Vitamin B12 and diseases
Neural-Tube Defects (NTD):
Both genetic and environmental factors are implicated in the pathogenesis of NTD; these include maternal folate deficiency, maternal cobalamin deficiency, and hyperhomocysteinemia. Findings suggest vitamin B12 status to be an independent risk factor for NTD.
Case reports and studies over many years have attributed psychotic symptoms to cobalamin deficiency. Several cases demonstrated a resolution of symptoms after administration of cobalamin. Further study is needed to refine the detection and clinical management of cobalamin deficiency in the psychiatric population.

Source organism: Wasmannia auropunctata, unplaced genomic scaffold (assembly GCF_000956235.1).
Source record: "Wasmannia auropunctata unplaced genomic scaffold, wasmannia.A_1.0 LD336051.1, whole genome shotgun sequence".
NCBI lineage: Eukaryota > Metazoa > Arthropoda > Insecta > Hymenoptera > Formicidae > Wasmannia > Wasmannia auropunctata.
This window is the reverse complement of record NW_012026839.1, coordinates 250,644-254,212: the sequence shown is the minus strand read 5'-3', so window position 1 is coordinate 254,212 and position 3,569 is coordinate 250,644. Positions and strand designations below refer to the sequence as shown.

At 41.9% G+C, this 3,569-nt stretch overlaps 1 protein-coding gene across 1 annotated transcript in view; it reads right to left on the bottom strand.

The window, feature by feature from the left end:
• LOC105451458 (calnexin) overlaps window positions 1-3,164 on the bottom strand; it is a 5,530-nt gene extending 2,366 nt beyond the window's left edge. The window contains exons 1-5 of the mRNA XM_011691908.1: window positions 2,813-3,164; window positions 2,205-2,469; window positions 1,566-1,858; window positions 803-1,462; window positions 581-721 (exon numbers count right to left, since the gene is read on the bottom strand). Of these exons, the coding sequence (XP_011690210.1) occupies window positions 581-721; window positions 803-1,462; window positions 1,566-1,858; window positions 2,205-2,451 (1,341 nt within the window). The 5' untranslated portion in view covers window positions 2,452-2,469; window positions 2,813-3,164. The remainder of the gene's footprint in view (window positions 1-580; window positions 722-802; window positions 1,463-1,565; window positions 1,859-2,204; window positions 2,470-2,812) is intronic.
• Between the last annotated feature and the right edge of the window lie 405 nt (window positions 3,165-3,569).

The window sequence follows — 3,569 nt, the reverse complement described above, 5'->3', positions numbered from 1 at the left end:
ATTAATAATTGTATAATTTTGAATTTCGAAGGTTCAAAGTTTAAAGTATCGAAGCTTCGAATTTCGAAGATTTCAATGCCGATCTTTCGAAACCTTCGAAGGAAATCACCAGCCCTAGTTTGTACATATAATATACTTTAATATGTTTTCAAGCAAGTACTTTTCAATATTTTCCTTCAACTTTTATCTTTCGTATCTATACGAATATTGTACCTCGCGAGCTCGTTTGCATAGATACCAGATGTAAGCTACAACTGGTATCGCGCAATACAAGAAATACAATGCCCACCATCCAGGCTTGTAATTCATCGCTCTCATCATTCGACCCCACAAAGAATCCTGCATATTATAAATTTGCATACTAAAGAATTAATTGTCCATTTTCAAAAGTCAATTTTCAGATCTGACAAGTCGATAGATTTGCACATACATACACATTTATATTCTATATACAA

Researchers at the University of Georgia studied 55 healthy women, aged 60 to 71 years. It was found that serum concentration of folic acid and vitamin B12 were more than 30% lower among hearing-impaired women than among those with normal hearing. When auditory function was divided into three categories: excellent, good, and impaired. A dose-response association between age-related hearing loss relation was observed for red cell folate and serum concentrations of vitamin B12 and folic acid. These findings and vitamin B12 and folic acid nutritional status suggest that inadequate dietary intake if these nutrients may increase risk of hearing loss.
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